In 1984, George Orwell imagined a world in which surveillance technology was used only by dictators. What he didn't anticipate was society's willing integration of private information with commerce.
News that sales of Nineteen Eighty-Four have spiked following revelations about NSA's PRISM program is unsurprising. George Orwell's dystopian classic is still the way many people are introduced to concerns about intrusive state monitoring.
Big Brother and the Thought Police are seared into the general cultural consciousness, so that even people who have never read it understand the meaning of 'Orwellian' and have a sense of the novel's key themes.
But Nineteen Eighty-Four was published in 1949, and as powerful and evocative as its motifs and slogans remain, 21st century surveillance has elements Orwell never imagined, and is accepted in ways that might have astounded him.
CCTV cameras are presented as vital to crime prevention and as an effective means of protecting innocent citizens from attack. Monitoring keeps us safe. And surveillance has become entertainment, most ironically in 'Big Brother' where people compete to be under constant scrutiny. More revealing than their narcissism is the audience's enthusiastic voyeurism, playing at Thought Police from the couch.
Television was relatively new when Orwell wrote Nineteen Eighty-Four, but in contemporary surveillance the computer has in many ways surpassed the camera as the vital monitoring tool.
As the NSA scandal shows, digital information can be collected in vast and unprecedented quantities, then analysed and acted upon without our knowing. Laptops and mobile phones that we considered intimate connections to the internet and other people are resources that can be mined by agencies for useful data.
The identity and credit cards that give us access to goods and services work as 'data doubles', surrogate identities that sometimes are accepted as more valid than our physical selves. Anyone who has ever lost a wallet or purse knows the difficulty of proving their identity to bureaucracies and authorities without information from a database. The electronic traces these cards leave can be monitored and assessed.
Not everyone has thought through the implications of these changes, and rapid developments in technology mean that the social, political and ethical questions surrounding them get little extended public debate. The NSA case has changed that, in the United States at least, if only temporarily. How the debate plays out remains to be seen, but Nineteen Eighty-Four clearly provides a starting point for thinking through and discussing those implications.
By 21st century standards the technology employed in Oceania is relatively crude and only employed by the political dictatorship. The NSA leak reminds us - even as Google, Apple and Facebook protest their innocence - that surveillance today is integrated with commerce, something Orwell did not foresee. Again, many of us now know this, and many more are complicit, happily providing personal information in order to purchase over the web or connect to cyber communities.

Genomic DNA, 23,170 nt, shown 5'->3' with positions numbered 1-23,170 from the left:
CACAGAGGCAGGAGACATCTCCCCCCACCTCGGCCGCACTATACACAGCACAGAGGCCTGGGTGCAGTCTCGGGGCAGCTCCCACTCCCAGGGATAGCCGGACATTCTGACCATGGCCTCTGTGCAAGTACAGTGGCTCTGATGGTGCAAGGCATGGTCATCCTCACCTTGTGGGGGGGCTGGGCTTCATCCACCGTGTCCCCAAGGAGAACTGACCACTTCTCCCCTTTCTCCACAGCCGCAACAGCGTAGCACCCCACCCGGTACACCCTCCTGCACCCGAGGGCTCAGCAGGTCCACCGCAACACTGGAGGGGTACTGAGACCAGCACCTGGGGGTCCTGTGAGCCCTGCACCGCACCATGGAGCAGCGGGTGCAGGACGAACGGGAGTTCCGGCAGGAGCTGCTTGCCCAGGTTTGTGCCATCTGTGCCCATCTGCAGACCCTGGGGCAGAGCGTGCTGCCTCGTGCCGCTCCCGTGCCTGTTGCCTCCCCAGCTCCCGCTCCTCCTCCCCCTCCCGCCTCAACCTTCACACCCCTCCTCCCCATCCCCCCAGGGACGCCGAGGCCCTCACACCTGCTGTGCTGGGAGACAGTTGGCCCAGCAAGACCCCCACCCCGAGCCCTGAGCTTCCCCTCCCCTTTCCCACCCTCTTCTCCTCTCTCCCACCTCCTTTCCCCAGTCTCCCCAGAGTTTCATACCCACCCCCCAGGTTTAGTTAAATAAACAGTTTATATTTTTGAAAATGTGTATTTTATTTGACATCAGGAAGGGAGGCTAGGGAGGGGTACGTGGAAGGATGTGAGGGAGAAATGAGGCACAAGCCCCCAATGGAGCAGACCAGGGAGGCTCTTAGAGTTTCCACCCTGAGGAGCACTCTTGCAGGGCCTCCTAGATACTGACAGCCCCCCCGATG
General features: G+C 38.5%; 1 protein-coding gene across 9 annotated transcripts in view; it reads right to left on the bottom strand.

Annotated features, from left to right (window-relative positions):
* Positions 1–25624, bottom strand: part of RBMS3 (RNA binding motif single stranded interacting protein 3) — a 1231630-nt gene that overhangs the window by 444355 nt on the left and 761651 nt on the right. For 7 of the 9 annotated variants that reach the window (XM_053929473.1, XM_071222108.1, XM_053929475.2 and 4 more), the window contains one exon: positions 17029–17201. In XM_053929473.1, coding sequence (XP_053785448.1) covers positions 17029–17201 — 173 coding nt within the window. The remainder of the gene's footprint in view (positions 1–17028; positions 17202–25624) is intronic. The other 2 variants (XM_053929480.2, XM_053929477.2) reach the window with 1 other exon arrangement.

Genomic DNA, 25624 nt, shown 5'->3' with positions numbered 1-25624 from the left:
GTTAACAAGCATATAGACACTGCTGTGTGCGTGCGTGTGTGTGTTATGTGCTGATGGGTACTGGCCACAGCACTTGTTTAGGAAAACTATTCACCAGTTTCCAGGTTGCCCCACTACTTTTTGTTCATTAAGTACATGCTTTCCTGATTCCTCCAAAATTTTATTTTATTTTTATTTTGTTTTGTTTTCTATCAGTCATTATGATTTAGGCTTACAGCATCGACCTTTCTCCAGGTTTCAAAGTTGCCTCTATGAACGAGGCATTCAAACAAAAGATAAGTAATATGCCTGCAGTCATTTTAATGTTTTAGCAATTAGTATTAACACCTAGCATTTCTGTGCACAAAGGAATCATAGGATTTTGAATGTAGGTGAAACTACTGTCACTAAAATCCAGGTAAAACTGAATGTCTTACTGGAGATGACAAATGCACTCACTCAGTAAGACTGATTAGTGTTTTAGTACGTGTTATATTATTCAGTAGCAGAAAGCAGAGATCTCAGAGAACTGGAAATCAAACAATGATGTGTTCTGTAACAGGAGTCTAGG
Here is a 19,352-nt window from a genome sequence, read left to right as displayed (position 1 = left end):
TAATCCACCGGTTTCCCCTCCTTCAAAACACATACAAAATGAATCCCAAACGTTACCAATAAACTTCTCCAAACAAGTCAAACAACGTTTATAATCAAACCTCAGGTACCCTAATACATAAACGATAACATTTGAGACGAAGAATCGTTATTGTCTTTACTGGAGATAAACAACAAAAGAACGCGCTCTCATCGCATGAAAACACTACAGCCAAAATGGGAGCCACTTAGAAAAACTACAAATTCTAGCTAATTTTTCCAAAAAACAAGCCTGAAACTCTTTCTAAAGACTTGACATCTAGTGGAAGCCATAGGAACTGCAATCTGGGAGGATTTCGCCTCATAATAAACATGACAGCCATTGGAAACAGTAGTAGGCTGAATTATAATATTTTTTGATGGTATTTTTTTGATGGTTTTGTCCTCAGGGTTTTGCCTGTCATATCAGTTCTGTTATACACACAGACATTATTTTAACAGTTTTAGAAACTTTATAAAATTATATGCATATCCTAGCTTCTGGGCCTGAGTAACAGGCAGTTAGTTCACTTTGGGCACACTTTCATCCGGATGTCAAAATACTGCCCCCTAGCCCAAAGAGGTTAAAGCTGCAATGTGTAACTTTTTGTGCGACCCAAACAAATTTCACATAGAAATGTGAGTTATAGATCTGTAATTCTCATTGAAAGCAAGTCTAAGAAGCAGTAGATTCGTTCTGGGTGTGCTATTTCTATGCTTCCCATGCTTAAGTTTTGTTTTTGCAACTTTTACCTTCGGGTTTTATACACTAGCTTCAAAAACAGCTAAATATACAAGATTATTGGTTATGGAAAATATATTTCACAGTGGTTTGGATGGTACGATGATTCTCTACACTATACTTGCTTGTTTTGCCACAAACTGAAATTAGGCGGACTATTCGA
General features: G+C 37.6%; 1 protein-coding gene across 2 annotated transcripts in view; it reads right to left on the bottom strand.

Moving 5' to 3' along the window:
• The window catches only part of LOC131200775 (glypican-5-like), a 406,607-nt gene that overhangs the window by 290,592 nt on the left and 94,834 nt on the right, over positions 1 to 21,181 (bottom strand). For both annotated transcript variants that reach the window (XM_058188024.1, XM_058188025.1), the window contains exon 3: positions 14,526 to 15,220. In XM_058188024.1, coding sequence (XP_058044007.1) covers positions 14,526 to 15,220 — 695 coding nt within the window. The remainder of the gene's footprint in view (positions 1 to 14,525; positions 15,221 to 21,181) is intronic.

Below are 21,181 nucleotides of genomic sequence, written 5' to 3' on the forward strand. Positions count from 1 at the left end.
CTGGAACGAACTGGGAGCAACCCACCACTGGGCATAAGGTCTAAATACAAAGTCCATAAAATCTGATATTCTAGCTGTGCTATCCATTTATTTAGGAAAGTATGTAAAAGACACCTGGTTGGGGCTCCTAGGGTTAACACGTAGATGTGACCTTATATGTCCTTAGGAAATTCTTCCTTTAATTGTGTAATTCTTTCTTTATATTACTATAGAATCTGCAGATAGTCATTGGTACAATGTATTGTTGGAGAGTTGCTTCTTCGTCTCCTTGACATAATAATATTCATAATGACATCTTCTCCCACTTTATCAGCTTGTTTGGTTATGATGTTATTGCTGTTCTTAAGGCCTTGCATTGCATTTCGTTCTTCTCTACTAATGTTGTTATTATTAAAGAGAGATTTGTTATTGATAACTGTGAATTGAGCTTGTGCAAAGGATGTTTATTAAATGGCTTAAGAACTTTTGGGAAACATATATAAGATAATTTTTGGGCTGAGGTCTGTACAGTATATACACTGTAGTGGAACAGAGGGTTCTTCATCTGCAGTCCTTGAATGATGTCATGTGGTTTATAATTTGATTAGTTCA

Our unpaid labour makes billions of dollars for many of these companies, and our credit card purchases supply information for many others, invaluable in planning, advertising and product development. Orwell has nothing specific to say on these matters. But Facebook CEO Mark Zuckerberg's bluff assertion that privacy is no longer a social norm might usefully be judged against Nineteen Eighty-Four, where party members have no privacy. The novel supplies a means of thinking critically about what privacy means now and how or whether it will survive in the future.
Despite its immense powers, the NSA largely had remained free from intense public scrutiny until last week, its role officially promoted as protecting the nation against external threat, initially within the context of the Cold War (it was formed in 1952), later in relation to the War on Terror.
But the revelation that the agency is monitoring United States citizens immediately transformed the NSA into something Orwellian, an internal Thought Police. Its defenders on both political wings insist that its activities are vital to national security, but in a country where some citizens are almost pathologically suspicious of government, these soothing voices have failed to convince.
One of the reasons for this suspicion of government is Nineteen Eighty-Four itself, a text long taught in United States high schools and often misinterpreted there during the Cold War as only indicting the Soviet Union. Orwell explained that he set the book in Britain to emphasise 'that totalitarianism, if not fought against, could triumph anywhere'. In today's United States that broad application is exemplified in libertarian Republican Senator Rand Paul's accusation in the Wall Street Journal that 'Big Brother certainly is watching and it's not hyperbolic or extreme to say so.'
Barack Obama also used the novel as a point of reference, responding to criticism of the PRISM program by claiming that 'while in the abstract you can complain about Big Brother ... when you look at the facts I think we got the balance right'. While the novel is being invoked at this political level by both sides to persuade a sceptical public, sales are likely to stay healthy.
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